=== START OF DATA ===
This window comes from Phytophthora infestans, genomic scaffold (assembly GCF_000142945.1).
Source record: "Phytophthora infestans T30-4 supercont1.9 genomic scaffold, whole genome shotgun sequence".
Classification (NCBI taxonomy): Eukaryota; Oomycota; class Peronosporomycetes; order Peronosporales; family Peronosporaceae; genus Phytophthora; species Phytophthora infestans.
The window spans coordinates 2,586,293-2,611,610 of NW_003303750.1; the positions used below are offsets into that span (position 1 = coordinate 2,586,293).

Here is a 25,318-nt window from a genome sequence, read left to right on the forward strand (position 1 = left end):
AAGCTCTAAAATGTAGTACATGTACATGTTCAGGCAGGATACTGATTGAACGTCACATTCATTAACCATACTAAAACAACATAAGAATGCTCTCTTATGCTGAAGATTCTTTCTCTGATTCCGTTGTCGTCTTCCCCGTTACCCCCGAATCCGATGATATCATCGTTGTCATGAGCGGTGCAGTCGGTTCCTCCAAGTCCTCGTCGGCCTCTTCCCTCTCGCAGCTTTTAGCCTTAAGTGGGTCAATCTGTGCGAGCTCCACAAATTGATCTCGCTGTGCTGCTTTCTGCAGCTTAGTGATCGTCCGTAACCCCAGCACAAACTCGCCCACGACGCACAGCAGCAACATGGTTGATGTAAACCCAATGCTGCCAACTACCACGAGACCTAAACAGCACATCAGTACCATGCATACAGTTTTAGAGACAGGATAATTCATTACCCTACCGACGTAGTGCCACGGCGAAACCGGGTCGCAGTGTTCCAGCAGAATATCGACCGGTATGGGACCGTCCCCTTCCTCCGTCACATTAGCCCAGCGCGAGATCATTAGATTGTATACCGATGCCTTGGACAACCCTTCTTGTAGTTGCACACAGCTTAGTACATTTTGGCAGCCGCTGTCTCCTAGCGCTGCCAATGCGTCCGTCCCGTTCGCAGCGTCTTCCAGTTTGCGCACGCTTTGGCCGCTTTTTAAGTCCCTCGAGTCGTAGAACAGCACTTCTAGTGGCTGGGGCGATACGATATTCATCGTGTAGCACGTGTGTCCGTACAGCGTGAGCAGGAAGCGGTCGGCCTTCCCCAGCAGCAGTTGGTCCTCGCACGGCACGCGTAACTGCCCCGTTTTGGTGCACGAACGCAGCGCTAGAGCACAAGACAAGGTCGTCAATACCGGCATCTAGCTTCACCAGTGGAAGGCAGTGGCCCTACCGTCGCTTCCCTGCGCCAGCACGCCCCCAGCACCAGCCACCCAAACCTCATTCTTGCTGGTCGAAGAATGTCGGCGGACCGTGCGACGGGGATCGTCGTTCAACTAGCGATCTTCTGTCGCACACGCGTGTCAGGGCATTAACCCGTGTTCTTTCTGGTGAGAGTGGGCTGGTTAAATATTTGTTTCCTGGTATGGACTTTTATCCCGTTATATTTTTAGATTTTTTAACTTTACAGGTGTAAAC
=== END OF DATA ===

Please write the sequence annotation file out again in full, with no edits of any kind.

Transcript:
This window comes from Phytophthora infestans, genomic scaffold (assembly GCF_000142945.1).
Source record: "Phytophthora infestans T30-4 supercont1.9 genomic scaffold, whole genome shotgun sequence".
Classification (NCBI taxonomy): Eukaryota; Oomycota; class Peronosporomycetes; order Peronosporales; family Peronosporaceae; genus Phytophthora; species Phytophthora infestans.
The window spans coordinates 2,586,293-2,611,610 of NW_003303750.1; the positions used below are offsets into that span (position 1 = coordinate 2,586,293).

Here is a 25,318-nt window from a genome sequence, read left to right on the forward strand (position 1 = left end):
AAGCTCTAAAATGTAGTACATGTACATGTTCAGGCAGGATACTGATTGAACGTCACATTCATTAACCATACTAAAACAACATAAGAATGCTCTCTTATGCTGAAGATTCTTTCTCTGATTCCGTTGTCGTCTTCCCCGTTACCCCCGAATCCGATGATATCATCGTTGTCATGAGCGGTGCAGTCGGTTCCTCCAAGTCCTCGTCGGCCTCTTCCCTCTCGCAGCTTTTAGCCTTAAGTGGGTCAATCTGTGCGAGCTCCACAAATTGATCTCGCTGTGCTGCTTTCTGCAGCTTAGTGATCGTCCGTAACCCCAGCACAAACTCGCCCACGACGCACAGCAGCAACATGGTTGATGTAAACCCAATGCTGCCAACTACCACGAGACCTAAACAGCACATCAGTACCATGCATACAGTTTTAGAGACAGGATAATTCATTACCCTACCGACGTAGTGCCACGGCGAAACCGGGTCGCAGTGTTCCAGCAGAATATCGACCGGTATGGGACCGTCCCCTTCCTCCGTCACATTAGCCCAGCGCGAGATCATTAGATTGTATACCGATGCCTTGGACAACCCTTCTTGTAGTTGCACACAGCTTAGTACATTTTGGCAGCCGCTGTCTCCTAGCGCTGCCAATGCGTCCGTCCCGTTCGCAGCGTCTTCCAGTTTGCGCACGCTTTGGCCGCTTTTTAAGTCCCTCGAGTCGTAGAACAGCACTTCTAGTGGCTGGGGCGATACGATATTCATCGTGTAGCACGTGTGTCCGTACAGCGTGAGCAGGAAGCGGTCGGCCTTCCCCAGCAGCAGTTGGTCCTCGCACGGCACGCGTAACTGCCCCGTTTTGGTGCACGAACGCAGCGCTAGAGCACAAGACAAGGTCGTCAATACCGGCATCTAGCTTCACCAGTGGAAGGCAGTGGCCCTACCGTCGCTTCCCTGCGCCAGCACGCCCCCAGCACCAGCCACCCAAACCTCATTCTTGCTGGTCGAAGAATGTCGGCGGACCGTGCGACGGGGATCGTCGTTCAACTAGCGATCTTCTGTCGCACACGCGTGTCAGGGCATTAACCCGTGTTCTTTCTGGTGAGAGTGGGCTGGTTAAATATTTGTTTCCTGGTATGGACTTTTATCCCGTTATATTTTTAGATTTTTTAACTTTACAGGTGTAAAC